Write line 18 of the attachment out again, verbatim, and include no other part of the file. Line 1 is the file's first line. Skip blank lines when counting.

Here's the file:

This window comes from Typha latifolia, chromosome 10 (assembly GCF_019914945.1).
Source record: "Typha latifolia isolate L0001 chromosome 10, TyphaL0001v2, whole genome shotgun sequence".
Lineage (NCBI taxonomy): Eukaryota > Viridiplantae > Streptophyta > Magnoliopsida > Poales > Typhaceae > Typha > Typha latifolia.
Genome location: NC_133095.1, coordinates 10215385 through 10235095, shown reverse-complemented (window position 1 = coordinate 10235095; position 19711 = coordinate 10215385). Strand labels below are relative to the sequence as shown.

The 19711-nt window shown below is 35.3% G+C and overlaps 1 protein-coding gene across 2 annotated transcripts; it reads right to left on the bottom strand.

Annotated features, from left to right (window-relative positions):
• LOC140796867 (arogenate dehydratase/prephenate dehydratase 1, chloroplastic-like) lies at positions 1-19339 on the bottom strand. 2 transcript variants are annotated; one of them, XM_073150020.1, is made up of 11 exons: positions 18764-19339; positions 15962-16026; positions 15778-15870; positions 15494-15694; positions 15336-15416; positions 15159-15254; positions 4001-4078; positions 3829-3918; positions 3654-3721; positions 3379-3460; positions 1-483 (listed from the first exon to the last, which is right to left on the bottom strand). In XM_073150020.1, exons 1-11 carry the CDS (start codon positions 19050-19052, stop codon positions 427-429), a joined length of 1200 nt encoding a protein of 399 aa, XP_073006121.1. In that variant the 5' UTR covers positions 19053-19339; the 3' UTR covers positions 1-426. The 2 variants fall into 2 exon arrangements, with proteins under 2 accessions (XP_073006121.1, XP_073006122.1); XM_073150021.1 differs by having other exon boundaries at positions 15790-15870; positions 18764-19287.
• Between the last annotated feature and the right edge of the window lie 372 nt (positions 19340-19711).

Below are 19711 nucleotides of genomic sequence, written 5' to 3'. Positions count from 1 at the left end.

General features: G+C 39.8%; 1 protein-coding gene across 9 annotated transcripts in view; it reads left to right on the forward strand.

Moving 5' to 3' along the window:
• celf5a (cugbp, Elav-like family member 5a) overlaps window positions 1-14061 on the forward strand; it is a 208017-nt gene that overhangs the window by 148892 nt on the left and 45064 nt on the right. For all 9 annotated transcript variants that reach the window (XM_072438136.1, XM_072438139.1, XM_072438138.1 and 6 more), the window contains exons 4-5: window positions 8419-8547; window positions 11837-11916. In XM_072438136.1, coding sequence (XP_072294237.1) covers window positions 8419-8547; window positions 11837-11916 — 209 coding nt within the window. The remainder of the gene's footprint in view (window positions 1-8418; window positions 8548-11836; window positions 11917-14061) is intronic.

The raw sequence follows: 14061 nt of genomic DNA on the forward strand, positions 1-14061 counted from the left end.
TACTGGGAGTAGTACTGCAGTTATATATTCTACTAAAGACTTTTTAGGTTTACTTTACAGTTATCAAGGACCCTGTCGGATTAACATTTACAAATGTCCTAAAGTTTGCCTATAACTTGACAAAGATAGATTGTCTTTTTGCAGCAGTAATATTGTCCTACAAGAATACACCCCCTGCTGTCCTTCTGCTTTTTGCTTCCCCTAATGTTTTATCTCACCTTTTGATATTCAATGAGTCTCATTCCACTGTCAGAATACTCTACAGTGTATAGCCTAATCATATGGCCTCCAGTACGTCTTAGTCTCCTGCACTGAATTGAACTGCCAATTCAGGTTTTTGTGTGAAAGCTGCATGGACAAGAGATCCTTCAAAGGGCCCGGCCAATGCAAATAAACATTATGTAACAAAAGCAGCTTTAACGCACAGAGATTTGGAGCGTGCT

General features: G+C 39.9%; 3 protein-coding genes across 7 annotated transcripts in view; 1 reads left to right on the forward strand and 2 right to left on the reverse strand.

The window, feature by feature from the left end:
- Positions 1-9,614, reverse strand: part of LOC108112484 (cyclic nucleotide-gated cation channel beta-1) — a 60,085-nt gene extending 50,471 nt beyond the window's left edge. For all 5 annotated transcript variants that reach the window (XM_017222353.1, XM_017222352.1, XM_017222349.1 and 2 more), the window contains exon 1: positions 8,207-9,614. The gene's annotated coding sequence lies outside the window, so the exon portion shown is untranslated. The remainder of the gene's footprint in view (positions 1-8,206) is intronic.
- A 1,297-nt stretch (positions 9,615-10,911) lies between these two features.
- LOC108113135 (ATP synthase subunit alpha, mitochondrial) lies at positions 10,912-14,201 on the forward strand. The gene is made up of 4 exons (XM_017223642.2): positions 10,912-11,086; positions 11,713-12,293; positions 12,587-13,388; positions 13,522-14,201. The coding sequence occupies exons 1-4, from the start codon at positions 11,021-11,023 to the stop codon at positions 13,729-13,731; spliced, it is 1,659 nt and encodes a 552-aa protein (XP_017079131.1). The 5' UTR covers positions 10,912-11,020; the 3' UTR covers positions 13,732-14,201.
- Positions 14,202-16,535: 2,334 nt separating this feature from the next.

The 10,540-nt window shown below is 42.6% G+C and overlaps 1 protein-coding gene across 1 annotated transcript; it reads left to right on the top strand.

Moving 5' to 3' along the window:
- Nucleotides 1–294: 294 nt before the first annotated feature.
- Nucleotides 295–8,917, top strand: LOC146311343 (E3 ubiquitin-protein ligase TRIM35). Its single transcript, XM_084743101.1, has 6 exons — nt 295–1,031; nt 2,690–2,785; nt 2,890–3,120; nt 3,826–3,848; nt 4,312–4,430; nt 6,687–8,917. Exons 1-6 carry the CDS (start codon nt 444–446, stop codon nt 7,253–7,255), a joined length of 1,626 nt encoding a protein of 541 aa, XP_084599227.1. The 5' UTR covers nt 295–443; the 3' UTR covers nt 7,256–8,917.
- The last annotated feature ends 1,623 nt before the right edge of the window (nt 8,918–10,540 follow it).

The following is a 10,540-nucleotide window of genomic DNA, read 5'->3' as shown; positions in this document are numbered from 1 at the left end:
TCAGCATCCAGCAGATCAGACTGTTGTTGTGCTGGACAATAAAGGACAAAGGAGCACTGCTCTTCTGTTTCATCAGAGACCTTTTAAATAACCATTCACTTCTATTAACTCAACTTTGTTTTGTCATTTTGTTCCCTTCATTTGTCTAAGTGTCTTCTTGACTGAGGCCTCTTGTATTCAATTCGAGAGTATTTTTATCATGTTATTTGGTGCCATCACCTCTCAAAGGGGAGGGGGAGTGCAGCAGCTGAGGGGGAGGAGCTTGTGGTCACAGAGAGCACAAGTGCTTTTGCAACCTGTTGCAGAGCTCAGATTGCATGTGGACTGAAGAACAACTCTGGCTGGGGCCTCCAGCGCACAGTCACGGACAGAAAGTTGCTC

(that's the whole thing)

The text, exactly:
- A 1,297-nt stretch (positions 9,615-10,911) lies between these two features.